A Simple Guide to Telecommuting

Hiring Success Glossary

Table of Contents

What is telecommuting?

With the still-looming threat of COVID-19, telecommuting has become a must for anyone in an industry whose parameters allow for it. With the office environment becoming inherently unsafe, people are now doing their jobs digitally, from home. Formerly in-person meetings now happen via Zoom and other teleconferencing apps (Skype really missed their moment). Conversations that may have happened in the employee lounge are now happening over Slack. Remote desktop access is de rigueur, and employees must stay tethered to their phones during working hours (to the extent that they weren’t already). In other words, people are using all digital means at their disposal to do as much of their jobs as possible from home. While technology has made telecommuting easier and more feasible than ever before, it is not without its pitfalls, for employers and employees alike.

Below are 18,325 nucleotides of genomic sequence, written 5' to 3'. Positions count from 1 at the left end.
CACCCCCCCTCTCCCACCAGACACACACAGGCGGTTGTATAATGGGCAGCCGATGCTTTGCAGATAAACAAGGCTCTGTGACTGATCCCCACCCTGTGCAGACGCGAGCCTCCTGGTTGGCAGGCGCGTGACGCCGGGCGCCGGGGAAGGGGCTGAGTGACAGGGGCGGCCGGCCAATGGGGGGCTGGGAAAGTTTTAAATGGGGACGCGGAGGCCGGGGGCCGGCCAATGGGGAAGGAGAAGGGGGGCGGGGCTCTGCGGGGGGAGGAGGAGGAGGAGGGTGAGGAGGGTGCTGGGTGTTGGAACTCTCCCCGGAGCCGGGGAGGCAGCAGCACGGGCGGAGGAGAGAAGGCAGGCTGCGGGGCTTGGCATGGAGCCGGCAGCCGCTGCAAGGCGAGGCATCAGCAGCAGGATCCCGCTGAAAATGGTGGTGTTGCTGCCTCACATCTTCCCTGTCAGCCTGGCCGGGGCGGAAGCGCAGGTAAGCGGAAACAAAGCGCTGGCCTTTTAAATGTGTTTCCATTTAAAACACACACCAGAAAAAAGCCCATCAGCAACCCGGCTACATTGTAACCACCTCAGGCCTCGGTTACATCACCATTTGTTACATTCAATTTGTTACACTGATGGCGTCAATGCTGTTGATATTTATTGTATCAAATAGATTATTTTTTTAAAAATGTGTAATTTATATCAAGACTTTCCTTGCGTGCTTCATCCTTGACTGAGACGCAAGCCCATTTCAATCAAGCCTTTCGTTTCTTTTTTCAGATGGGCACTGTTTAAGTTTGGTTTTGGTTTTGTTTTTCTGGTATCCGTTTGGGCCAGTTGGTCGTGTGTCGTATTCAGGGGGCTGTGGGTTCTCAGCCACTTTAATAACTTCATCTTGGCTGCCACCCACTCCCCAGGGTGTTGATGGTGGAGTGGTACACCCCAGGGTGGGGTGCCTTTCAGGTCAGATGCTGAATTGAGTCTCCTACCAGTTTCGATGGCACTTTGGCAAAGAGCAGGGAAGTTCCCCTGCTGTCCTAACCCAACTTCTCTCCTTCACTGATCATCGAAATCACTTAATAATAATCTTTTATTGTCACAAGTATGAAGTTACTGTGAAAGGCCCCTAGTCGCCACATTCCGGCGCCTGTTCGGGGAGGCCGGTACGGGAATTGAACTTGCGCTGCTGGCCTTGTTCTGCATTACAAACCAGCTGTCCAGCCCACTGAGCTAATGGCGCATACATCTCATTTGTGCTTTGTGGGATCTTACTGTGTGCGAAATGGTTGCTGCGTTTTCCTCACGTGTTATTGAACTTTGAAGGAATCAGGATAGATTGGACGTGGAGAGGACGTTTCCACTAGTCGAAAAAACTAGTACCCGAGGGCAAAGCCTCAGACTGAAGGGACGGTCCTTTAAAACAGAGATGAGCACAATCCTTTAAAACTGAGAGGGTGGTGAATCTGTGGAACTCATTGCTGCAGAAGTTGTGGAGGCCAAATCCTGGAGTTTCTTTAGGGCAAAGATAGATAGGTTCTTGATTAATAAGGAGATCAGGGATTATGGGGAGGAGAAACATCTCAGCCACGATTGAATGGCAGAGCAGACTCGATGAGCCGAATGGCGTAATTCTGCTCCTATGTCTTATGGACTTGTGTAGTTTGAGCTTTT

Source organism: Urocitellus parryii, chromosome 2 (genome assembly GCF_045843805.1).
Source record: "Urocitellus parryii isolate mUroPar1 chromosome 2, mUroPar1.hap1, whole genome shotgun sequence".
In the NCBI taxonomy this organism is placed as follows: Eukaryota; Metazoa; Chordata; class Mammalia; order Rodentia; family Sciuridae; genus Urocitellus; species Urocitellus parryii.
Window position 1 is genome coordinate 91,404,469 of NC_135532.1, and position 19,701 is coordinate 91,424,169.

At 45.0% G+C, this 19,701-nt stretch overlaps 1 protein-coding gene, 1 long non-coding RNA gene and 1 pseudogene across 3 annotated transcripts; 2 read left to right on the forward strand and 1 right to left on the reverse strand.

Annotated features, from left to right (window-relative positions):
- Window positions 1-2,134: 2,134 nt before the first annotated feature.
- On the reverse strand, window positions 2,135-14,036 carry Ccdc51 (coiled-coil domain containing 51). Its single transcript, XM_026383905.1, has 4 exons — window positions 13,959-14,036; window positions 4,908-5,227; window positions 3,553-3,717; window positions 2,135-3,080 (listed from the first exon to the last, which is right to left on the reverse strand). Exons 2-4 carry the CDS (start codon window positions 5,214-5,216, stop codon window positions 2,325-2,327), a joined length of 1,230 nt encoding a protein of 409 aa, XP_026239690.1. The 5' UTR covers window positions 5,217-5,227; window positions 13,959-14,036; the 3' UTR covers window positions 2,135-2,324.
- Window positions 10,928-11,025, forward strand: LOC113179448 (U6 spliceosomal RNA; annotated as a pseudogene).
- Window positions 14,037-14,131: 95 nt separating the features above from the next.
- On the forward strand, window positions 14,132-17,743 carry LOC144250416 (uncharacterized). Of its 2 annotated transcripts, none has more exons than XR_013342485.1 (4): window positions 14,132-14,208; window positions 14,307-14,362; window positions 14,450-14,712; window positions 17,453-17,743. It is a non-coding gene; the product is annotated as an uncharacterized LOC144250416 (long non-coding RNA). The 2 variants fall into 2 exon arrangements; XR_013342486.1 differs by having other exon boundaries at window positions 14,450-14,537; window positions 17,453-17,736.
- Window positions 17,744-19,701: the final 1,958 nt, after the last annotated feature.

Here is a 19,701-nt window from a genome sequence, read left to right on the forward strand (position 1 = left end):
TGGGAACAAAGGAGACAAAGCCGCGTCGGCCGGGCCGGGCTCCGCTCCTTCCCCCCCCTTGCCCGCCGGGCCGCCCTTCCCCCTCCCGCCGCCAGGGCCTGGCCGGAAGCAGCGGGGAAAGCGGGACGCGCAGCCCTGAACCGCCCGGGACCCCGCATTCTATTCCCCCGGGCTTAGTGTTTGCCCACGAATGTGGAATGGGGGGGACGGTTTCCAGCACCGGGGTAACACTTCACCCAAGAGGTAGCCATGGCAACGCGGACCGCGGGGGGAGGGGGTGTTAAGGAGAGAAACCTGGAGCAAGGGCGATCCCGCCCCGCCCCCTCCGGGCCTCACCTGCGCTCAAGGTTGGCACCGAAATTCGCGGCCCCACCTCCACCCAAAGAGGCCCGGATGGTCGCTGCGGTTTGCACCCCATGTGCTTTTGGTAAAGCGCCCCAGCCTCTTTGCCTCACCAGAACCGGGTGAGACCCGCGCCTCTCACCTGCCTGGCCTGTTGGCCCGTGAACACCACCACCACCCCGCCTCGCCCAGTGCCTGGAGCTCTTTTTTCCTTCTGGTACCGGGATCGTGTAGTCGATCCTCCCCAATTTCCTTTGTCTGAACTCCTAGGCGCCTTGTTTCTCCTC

Costs and benefits of telecommuting for employers

A key issue for companies with telecommuting employees is quantifying whether and how much work is being done. This is especially true when employees telecommute entirely. Aside from virtual workplaces with easily-tracked metrics, such as call centers, it is harder for employers and their supervisors to tell whether or not work is getting done when they can’t see it getting done. It is incumbent upon those supervisors to institute clearly achievable goals with attached deadlines. Supervisors must also be extremely organized so that they are aware of all their resources and are capable of using them effectively in a rapidly changing workplace.

Further, employers may have to absorb some unanticipated costs. They will have to send telecommuting employees the equipment necessary for their jobs, which may necessitate some redundancy where expensive technology is concerned. They will also face the specter of covering high speed broadband internet access for all those who telecommute.